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Archive for July, 2010

Best rechargeable batteries for the Wii

If you’ve been using your Wii for exercise, one of the things you find is that you go through a lot of batteries. Just a few workouts swinging the Wii remote or stepping on the Balance Board will run your batteries dry very quickly.

Not only is it bad for the environment to be tossing all those Duracells and Energizers away every couple of weeks, it’s not all that great for your wallet either.

Personally, I haven’t bought an alkaline battery in the store for years. Instead, I got these Eneloops by Sanyo. If you’ve been disappointed by rechargeable batteries in the past, whether because they don’t last long or because they completely die very quickly, it’s time to give rechargeables a second look.

These batteries are different for a couple reasons. First, when you buy them they already come fully charged, just like regular batteries. Just pop them into your Wii and you’re good to go for as many hours as you could expect with regular batteries.

The magic happens when they run out. You just pop them into a recharger, and in a few hours you’ve got a brand new set. For me, I’ve charged and recharged my Eneloops so many times I’ve lost count, and yet they still keep a full charge. I actually keep two sets for each Wiimote, one to use in the Wiimote, and the other fully charged so I can swap them out. They say you can charge them up to 1500 times (3 years) before they start losing a charge–multiply that by the price you pay for batteries and you’ll realize how much money you’ll save. They even use arrays of solar panels to charge the batteries to full capacity at the factory before they ship–talk about being green!

The performance is actually superior to alkaline batteries and standard NiMH batteries.

Amazon sells the eneloop 4 Pack AA NiMH Pre-Charged Rechargeable Batteries as a set of four batteries.

You’ll need to purchase a charger as well, which you can get if you buy the Eneloop Power Pack with Battery Charger and batteries from Amazon (also available at your local CostCo). If you really want to go high-tech with the charger, consider a charger like the La Crosse Technology BC-9009 AlphaPower Battery Charger. (Although while this charger comes with batteries, I still prefer the eneloops).

Review of Dance Sensation for Wii

Dance Sensation

Reviewed by Nutwiisystem on July 20, 2010.
Summary: More a “dancing simulation” than a dance game.

When I first heard about Dance Sensation by Majesco, I was looking forward to trying it out. They claimed that you could “Learn 4 different dance styles…each with a progressively complex set of over 40 real steps”. So when I read that, I figured this would a game where one could actually learn and perform real dance steps. Sort of like Just Dance, but where you’d learn real hip-hop, jazz, ballet, and Latin dance moves.

Unfortunately, after I got the game, I found quickly that it fell far short of those expectations.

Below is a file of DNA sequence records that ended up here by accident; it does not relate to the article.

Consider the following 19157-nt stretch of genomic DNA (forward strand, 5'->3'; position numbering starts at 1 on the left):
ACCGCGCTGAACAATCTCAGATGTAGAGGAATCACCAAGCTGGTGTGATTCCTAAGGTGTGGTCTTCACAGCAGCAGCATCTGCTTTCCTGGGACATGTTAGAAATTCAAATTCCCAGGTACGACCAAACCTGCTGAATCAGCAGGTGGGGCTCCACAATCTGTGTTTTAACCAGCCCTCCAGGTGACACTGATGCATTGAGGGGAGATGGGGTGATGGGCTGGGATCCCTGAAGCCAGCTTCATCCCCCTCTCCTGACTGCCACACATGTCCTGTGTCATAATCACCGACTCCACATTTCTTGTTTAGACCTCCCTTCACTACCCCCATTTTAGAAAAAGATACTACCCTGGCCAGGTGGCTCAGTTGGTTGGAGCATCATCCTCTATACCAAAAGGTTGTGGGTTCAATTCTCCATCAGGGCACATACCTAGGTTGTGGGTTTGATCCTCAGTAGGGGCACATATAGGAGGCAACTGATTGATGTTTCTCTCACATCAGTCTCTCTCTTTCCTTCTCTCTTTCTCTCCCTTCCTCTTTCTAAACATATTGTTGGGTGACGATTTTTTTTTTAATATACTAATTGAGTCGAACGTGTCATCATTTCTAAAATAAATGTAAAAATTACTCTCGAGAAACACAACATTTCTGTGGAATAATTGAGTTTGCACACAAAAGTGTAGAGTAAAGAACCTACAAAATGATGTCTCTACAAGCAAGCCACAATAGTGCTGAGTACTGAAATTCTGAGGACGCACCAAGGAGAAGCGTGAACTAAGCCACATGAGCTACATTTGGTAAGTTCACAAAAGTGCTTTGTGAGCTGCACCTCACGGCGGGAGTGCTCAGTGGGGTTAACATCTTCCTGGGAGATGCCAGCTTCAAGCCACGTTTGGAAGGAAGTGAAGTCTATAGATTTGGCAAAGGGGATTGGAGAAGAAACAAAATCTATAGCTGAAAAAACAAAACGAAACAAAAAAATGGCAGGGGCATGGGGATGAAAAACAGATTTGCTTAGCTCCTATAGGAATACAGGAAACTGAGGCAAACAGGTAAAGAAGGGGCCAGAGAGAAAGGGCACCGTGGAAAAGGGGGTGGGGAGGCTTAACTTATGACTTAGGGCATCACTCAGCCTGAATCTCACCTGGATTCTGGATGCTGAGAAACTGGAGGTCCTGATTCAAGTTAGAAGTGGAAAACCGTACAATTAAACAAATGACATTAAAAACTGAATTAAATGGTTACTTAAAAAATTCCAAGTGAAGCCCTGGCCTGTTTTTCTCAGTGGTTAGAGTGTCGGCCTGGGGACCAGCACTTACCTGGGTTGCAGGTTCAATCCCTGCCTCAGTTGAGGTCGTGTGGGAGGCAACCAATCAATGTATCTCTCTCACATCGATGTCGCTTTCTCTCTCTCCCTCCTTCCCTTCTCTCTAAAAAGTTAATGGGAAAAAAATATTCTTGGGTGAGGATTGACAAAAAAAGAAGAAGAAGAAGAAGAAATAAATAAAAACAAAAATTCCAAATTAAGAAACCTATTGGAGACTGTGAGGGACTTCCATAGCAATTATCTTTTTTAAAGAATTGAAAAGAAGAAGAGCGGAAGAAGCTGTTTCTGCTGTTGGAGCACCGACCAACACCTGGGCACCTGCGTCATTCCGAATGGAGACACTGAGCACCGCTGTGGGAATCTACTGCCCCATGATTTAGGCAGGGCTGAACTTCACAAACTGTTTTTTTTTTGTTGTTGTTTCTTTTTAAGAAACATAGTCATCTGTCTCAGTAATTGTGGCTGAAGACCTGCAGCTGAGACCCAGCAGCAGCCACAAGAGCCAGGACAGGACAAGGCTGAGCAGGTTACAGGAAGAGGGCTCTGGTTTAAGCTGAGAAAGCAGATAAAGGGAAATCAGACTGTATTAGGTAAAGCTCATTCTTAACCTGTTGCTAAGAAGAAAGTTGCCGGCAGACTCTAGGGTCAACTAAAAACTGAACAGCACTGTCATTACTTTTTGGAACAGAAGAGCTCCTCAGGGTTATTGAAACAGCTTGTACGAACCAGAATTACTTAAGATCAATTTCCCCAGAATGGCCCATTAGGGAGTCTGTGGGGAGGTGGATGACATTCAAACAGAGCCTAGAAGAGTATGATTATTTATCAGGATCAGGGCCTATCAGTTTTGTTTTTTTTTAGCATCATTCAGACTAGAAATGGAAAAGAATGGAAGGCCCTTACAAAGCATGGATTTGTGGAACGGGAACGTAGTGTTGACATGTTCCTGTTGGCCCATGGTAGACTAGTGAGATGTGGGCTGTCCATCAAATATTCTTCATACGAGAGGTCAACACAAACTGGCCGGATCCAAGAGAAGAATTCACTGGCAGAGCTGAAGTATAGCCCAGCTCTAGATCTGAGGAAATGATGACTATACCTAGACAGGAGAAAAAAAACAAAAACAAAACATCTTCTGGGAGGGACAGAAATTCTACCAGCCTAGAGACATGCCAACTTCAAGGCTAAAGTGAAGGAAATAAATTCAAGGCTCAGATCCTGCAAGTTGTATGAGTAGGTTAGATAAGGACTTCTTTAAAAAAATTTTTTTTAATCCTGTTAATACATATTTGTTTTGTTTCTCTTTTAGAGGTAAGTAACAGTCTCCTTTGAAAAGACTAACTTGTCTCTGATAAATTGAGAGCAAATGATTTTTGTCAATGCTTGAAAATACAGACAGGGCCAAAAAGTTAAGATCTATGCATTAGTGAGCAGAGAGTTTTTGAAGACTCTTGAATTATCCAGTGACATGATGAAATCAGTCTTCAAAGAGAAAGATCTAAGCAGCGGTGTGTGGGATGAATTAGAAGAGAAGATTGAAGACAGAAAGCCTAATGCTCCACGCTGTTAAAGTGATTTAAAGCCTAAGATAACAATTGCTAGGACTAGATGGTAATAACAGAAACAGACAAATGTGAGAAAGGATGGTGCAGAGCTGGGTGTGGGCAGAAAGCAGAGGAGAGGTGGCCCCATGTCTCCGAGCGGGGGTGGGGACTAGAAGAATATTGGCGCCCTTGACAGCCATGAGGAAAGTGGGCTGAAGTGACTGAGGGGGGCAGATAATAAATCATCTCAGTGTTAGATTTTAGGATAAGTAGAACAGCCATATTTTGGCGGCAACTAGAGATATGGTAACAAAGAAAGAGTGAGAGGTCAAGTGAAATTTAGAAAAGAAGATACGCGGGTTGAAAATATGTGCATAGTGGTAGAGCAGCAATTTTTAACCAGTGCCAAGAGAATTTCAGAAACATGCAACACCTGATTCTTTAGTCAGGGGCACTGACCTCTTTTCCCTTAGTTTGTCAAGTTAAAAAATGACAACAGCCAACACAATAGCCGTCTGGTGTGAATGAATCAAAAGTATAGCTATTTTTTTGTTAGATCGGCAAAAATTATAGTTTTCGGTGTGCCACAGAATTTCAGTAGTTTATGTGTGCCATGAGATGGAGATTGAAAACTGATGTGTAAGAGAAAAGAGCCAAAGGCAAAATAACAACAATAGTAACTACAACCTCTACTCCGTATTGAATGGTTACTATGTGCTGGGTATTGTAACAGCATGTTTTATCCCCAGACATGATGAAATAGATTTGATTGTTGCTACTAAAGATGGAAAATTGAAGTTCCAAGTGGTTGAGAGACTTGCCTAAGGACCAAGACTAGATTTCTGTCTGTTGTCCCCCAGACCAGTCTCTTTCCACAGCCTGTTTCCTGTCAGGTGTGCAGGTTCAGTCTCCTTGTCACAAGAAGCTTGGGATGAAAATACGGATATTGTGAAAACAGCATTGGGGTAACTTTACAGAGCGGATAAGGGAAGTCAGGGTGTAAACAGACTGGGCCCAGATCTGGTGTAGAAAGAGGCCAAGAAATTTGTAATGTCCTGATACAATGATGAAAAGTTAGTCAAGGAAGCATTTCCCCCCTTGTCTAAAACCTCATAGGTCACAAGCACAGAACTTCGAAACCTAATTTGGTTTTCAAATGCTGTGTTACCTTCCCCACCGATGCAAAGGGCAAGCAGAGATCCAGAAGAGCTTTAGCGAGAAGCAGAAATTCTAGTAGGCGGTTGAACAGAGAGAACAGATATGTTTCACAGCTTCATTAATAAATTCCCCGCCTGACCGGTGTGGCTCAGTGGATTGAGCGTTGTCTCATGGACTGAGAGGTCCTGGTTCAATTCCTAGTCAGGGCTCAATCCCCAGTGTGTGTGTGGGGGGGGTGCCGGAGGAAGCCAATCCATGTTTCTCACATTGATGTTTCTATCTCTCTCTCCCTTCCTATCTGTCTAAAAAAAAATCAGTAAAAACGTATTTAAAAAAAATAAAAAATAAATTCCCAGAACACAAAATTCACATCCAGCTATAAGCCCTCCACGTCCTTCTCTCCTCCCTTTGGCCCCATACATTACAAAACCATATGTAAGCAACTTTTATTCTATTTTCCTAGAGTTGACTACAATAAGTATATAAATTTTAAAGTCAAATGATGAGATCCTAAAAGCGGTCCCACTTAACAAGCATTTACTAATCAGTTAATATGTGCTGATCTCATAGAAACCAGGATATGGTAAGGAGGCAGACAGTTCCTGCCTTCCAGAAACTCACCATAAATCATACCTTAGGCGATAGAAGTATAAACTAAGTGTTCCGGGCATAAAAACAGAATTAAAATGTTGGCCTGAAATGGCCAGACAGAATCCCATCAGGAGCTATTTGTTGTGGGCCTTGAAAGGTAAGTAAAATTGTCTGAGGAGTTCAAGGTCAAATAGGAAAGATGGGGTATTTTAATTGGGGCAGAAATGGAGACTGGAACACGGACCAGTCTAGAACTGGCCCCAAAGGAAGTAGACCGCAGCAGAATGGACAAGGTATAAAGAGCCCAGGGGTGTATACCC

Like many rhythm games before it (Dancing with the Stars, High School Musical, etc.), the game doesn’t involve real dancing at all. Instead, you just swing your arms to match on-screen cues.

Each dance move corresponds to a specific combination of Wii remote and nunchuk movement. For example, when performing ballet routines, you “perform” a “pique arabesque” by twirling your Wii remote in a counterclockwise circle. To “perform” a “grand pas de chat” you move your remove in a downward semicircle. As you progress to “intermediate” and “advanced” steps, you start to use the nunchuk as well.

If you match the required movement correctly, your on-screen character performs the “real” dance move. The on-screen animation of the actual move is accurate and the name of the dance step will be displayed and called out. By tying different dance moves together, you can make your character dance a complete routine.

The problem, of course, is that you’re not really dancing nor even learning the steps. At the very least, it would have been nice to have a step-by-step tutorial for each step that the on-screen character performs. But the character moves so fast and the steps are so complex that you don’t really have a chance to examine the real moves, much less to “learn” them.

The game is definitely geared towards young girls, with the usual trappings of typical Wii games. All the on-screen characters are girls whom you can name, dress in different outfits, and change hairstyles for. As you progress through the game, you can unlock different locations, medals, costumes, and hairstyles. And of course, there’s the high-pitched, overly effusive “Great! Way to go!!” positive reinforcement every step along the way.

All in all, I’d say that a few years ago this would have been a great game. In fact, on a positive side, the use of the MotionPlus controller gives it a level of accuracy that previous rhythm games didn’t have. But of course, with the advent of Just Dance and the influx of games coming in the next few months that tout “real dance moves” such as Gold’s Gym Dance Workout and the new Dance Dance Revolution, a game like this seems outdated and passé.

If you have a young girl in the house who’s taking dance and would appreciate having the reinforcement of learning different dance moves (by seeing, if not doing), I’d say this would be a good title for you. But if the goal of you or your child is to actually dance those moves, chances are you’ll be disappointed.

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